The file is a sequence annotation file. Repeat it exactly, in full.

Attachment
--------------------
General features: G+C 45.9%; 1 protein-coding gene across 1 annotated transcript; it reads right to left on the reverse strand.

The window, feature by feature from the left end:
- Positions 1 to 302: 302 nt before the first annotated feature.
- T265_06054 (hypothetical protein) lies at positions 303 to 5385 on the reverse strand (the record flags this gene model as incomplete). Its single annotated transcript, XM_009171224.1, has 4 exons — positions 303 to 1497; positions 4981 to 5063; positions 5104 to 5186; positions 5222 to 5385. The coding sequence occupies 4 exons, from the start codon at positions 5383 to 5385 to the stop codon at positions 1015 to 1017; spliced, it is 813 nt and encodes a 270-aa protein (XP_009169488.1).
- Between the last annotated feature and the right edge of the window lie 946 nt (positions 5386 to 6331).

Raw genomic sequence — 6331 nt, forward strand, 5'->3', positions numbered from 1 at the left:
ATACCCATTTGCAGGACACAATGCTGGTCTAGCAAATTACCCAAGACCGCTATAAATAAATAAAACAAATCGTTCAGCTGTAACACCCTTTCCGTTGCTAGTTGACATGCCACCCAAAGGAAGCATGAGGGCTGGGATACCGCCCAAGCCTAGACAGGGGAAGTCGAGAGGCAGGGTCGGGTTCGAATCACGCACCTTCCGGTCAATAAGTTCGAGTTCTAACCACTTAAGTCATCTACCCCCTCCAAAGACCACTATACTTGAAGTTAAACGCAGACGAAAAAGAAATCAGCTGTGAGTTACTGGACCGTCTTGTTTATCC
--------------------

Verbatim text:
General features: G+C 45.9%; 1 protein-coding gene across 1 annotated transcript; it reads right to left on the reverse strand.

The window, feature by feature from the left end:
- Positions 1 to 302: 302 nt before the first annotated feature.
- T265_06054 (hypothetical protein) lies at positions 303 to 5385 on the reverse strand (the record flags this gene model as incomplete). Its single annotated transcript, XM_009171224.1, has 4 exons — positions 303 to 1497; positions 4981 to 5063; positions 5104 to 5186; positions 5222 to 5385. The coding sequence occupies 4 exons, from the start codon at positions 5383 to 5385 to the stop codon at positions 1015 to 1017; spliced, it is 813 nt and encodes a 270-aa protein (XP_009169488.1).
- Between the last annotated feature and the right edge of the window lie 946 nt (positions 5386 to 6331).

Raw genomic sequence — 6331 nt, forward strand, 5'->3', positions numbered from 1 at the left:
ATACCCATTTGCAGGACACAATGCTGGTCTAGCAAATTACCCAAGACCGCTATAAATAAATAAAACAAATCGTTCAGCTGTAACACCCTTTCCGTTGCTAGTTGACATGCCACCCAAAGGAAGCATGAGGGCTGGGATACCGCCCAAGCCTAGACAGGGGAAGTCGAGAGGCAGGGTCGGGTTCGAATCACGCACCTTCCGGTCAATAAGTTCGAGTTCTAACCACTTAAGTCATCTACCCCCTCCAAAGACCACTATACTTGAAGTTAAACGCAGACGAAAAAGAAATCAGCTGTGAGTTACTGGACCGTCTTGTTTATCC